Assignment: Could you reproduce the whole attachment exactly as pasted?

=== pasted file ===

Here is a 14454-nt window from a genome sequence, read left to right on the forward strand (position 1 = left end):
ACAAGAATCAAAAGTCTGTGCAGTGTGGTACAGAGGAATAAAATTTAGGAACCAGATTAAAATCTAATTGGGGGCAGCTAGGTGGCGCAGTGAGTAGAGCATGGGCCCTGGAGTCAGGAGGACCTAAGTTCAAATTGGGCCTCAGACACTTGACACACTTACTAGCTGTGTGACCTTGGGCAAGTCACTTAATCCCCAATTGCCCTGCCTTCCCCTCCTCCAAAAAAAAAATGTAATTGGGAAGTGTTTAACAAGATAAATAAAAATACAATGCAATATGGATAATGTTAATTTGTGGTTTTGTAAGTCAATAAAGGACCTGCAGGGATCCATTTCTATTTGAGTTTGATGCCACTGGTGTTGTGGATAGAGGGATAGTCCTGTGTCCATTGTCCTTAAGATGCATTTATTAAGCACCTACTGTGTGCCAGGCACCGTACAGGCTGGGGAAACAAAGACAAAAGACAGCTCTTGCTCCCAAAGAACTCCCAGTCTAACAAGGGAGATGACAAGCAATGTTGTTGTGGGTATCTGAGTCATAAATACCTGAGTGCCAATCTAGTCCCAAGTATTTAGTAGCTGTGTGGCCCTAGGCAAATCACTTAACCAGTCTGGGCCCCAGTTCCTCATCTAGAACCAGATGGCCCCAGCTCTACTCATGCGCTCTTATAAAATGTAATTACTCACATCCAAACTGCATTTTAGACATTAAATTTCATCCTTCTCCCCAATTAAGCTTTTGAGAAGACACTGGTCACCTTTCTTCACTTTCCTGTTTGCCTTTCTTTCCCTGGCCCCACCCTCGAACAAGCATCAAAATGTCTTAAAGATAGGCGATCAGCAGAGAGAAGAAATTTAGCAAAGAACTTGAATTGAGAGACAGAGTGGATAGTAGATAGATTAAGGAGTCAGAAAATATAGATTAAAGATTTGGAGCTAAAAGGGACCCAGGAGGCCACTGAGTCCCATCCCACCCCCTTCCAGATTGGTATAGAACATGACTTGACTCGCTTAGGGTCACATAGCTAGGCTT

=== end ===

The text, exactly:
Here is a 14454-nt window from a genome sequence, read left to right on the forward strand (position 1 = left end):
ACAAGAATCAAAAGTCTGTGCAGTGTGGTACAGAGGAATAAAATTTAGGAACCAGATTAAAATCTAATTGGGGGCAGCTAGGTGGCGCAGTGAGTAGAGCATGGGCCCTGGAGTCAGGAGGACCTAAGTTCAAATTGGGCCTCAGACACTTGACACACTTACTAGCTGTGTGACCTTGGGCAAGTCACTTAATCCCCAATTGCCCTGCCTTCCCCTCCTCCAAAAAAAAAATGTAATTGGGAAGTGTTTAACAAGATAAATAAAAATACAATGCAATATGGATAATGTTAATTTGTGGTTTTGTAAGTCAATAAAGGACCTGCAGGGATCCATTTCTATTTGAGTTTGATGCCACTGGTGTTGTGGATAGAGGGATAGTCCTGTGTCCATTGTCCTTAAGATGCATTTATTAAGCACCTACTGTGTGCCAGGCACCGTACAGGCTGGGGAAACAAAGACAAAAGACAGCTCTTGCTCCCAAAGAACTCCCAGTCTAACAAGGGAGATGACAAGCAATGTTGTTGTGGGTATCTGAGTCATAAATACCTGAGTGCCAATCTAGTCCCAAGTATTTAGTAGCTGTGTGGCCCTAGGCAAATCACTTAACCAGTCTGGGCCCCAGTTCCTCATCTAGAACCAGATGGCCCCAGCTCTACTCATGCGCTCTTATAAAATGTAATTACTCACATCCAAACTGCATTTTAGACATTAAATTTCATCCTTCTCCCCAATTAAGCTTTTGAGAAGACACTGGTCACCTTTCTTCACTTTCCTGTTTGCCTTTCTTTCCCTGGCCCCACCCTCGAACAAGCATCAAAATGTCTTAAAGATAGGCGATCAGCAGAGAGAAGAAATTTAGCAAAGAACTTGAATTGAGAGACAGAGTGGATAGTAGATAGATTAAGGAGTCAGAAAATATAGATTAAAGATTTGGAGCTAAAAGGGACCCAGGAGGCCACTGAGTCCCATCCCACCCCCTTCCAGATTGGTATAGAACATGACTTGACTCGCTTAGGGTCACATAGCTAGGCTT